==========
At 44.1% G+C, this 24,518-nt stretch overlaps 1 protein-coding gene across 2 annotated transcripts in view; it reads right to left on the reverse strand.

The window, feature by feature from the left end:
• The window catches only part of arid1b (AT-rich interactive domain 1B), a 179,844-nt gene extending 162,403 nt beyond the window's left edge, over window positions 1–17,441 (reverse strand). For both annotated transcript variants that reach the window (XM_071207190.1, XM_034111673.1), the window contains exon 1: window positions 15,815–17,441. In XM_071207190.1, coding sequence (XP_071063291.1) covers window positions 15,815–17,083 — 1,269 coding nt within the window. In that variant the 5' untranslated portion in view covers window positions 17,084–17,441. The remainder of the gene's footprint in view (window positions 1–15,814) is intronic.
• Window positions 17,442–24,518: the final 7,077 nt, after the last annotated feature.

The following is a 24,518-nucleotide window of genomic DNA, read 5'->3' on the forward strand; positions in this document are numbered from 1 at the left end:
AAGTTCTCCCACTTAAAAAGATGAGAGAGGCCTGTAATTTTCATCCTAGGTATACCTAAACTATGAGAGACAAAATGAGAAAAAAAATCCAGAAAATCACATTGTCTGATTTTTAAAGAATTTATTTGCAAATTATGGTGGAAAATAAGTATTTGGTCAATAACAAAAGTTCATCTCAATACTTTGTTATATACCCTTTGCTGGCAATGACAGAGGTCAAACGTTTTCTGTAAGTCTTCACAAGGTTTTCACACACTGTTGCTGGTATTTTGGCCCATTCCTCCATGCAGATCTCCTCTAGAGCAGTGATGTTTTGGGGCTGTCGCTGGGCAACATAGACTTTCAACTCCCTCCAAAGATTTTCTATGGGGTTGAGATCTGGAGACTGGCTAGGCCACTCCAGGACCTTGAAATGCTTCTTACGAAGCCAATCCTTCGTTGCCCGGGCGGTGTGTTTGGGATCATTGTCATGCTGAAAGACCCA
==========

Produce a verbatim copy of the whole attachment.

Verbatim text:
At 44.1% G+C, this 24,518-nt stretch overlaps 1 protein-coding gene across 2 annotated transcripts in view; it reads right to left on the reverse strand.

The window, feature by feature from the left end:
• The window catches only part of arid1b (AT-rich interactive domain 1B), a 179,844-nt gene extending 162,403 nt beyond the window's left edge, over window positions 1–17,441 (reverse strand). For both annotated transcript variants that reach the window (XM_071207190.1, XM_034111673.1), the window contains exon 1: window positions 15,815–17,441. In XM_071207190.1, coding sequence (XP_071063291.1) covers window positions 15,815–17,083 — 1,269 coding nt within the window. In that variant the 5' untranslated portion in view covers window positions 17,084–17,441. The remainder of the gene's footprint in view (window positions 1–15,814) is intronic.
• Window positions 17,442–24,518: the final 7,077 nt, after the last annotated feature.

The following is a 24,518-nucleotide window of genomic DNA, read 5'->3' on the forward strand; positions in this document are numbered from 1 at the left end:
AAGTTCTCCCACTTAAAAAGATGAGAGAGGCCTGTAATTTTCATCCTAGGTATACCTAAACTATGAGAGACAAAATGAGAAAAAAAATCCAGAAAATCACATTGTCTGATTTTTAAAGAATTTATTTGCAAATTATGGTGGAAAATAAGTATTTGGTCAATAACAAAAGTTCATCTCAATACTTTGTTATATACCCTTTGCTGGCAATGACAGAGGTCAAACGTTTTCTGTAAGTCTTCACAAGGTTTTCACACACTGTTGCTGGTATTTTGGCCCATTCCTCCATGCAGATCTCCTCTAGAGCAGTGATGTTTTGGGGCTGTCGCTGGGCAACATAGACTTTCAACTCCCTCCAAAGATTTTCTATGGGGTTGAGATCTGGAGACTGGCTAGGCCACTCCAGGACCTTGAAATGCTTCTTACGAAGCCAATCCTTCGTTGCCCGGGCGGTGTGTTTGGGATCATTGTCATGCTGAAAGACCCA